We got a few emails off the back of last week’s Tricky Business asking what we thought should be in the simple deck for investors — especially if you’re trying to do something with a social impact or if you’re approaching impact investors. So you’ll have to wait for ‘negotiating terms’ until next week (I know, you’re devastated).
The link we highlighted last week was to Fred Wilson’s plea to keep a deck to six slides. You’ll find plenty of other fomulae including Guy Kawasaki’s 10:20:30 and Brad Feld’s 15 slides. They’re all fine (and a great source of inspiration) but we’d urge you to keep things really simple.
It’s also worth stating that we’re thinking here of the kind of deck you need to send by email when an investor asks for a bit more information. We’re not imagining the kind you might use at a Demo Day or in a presentation to a room of people.
You have to think of the context that it will be read and the questions investors will be asking themselves as they flick through.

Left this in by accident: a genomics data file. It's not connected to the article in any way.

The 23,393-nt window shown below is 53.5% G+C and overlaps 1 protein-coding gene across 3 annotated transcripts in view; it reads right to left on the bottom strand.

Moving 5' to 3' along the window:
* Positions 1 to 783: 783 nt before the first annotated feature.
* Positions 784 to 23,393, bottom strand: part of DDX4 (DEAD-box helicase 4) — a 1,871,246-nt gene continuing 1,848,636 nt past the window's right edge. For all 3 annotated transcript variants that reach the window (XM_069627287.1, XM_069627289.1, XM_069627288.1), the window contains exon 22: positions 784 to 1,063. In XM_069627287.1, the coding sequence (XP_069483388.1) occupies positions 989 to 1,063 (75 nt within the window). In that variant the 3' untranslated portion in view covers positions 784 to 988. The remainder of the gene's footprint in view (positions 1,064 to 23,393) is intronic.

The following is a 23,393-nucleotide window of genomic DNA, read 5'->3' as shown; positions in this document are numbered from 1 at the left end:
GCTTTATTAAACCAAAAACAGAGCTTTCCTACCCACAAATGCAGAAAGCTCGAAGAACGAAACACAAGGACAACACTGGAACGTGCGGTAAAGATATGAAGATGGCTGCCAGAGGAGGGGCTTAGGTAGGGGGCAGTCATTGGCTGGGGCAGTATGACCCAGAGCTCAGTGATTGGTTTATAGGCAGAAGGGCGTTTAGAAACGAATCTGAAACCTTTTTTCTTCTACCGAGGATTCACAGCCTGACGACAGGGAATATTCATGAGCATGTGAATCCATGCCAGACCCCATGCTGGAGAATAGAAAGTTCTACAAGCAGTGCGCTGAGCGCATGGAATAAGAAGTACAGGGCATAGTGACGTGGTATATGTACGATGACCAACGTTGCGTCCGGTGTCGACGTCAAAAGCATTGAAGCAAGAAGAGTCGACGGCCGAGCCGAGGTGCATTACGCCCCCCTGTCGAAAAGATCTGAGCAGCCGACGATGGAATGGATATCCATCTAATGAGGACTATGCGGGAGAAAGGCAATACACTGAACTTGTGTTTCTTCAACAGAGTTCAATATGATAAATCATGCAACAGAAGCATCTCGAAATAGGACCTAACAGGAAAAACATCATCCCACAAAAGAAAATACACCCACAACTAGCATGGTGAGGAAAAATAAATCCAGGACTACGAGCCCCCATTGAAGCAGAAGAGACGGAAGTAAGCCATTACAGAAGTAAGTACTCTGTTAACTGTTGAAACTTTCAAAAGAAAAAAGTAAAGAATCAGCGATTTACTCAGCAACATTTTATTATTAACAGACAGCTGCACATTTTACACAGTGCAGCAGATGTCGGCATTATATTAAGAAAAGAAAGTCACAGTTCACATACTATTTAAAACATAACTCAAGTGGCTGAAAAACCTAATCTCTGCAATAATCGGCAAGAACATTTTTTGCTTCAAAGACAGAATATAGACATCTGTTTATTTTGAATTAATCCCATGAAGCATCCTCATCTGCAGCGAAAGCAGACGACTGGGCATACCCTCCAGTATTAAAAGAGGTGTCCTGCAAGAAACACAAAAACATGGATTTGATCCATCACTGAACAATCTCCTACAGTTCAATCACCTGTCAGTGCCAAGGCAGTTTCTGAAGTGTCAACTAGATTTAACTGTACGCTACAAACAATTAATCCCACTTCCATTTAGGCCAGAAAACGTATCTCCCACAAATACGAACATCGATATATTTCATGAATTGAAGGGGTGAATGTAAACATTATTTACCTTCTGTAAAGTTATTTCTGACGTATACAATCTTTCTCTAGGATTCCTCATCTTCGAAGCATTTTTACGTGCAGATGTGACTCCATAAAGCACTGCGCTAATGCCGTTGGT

- Is it a problem area we’re interested in?
- Does it have the capacity for scale we’re looking for?
- Is it at the right stage for us?
- Is it run by people we will really want to work with?
Then there are a couple of other things that most investors think pretty quickly after that:
- Does it stand out from everything else I’ve seen recently?
- Does this deck tally up with other things I know or can find out online about the company?
With that in mind — we think this is a pretty good running order for a deck.
- Slide 1 — the problem you’re trying to solve. Be specific but also show how important and big the problem is.
- Slide 2 — your solution including a very straightforward description of what it is and what it does.
- Slide 3 — how it works and what makes your product special. Include how you’re going to know what social impact you’re having and how you’re going to sell or grow it.
- Slide 4 — who you are and why you’re the best people to do this.
- Slide 5 — what you’ve done so far and next steps. A well presented timeline can help.
- Slide 6 — your ask and what you’re looking for from investors. If you already have any commitments, include them here. Angel investors in particular love a deal that somebody else has said yes to.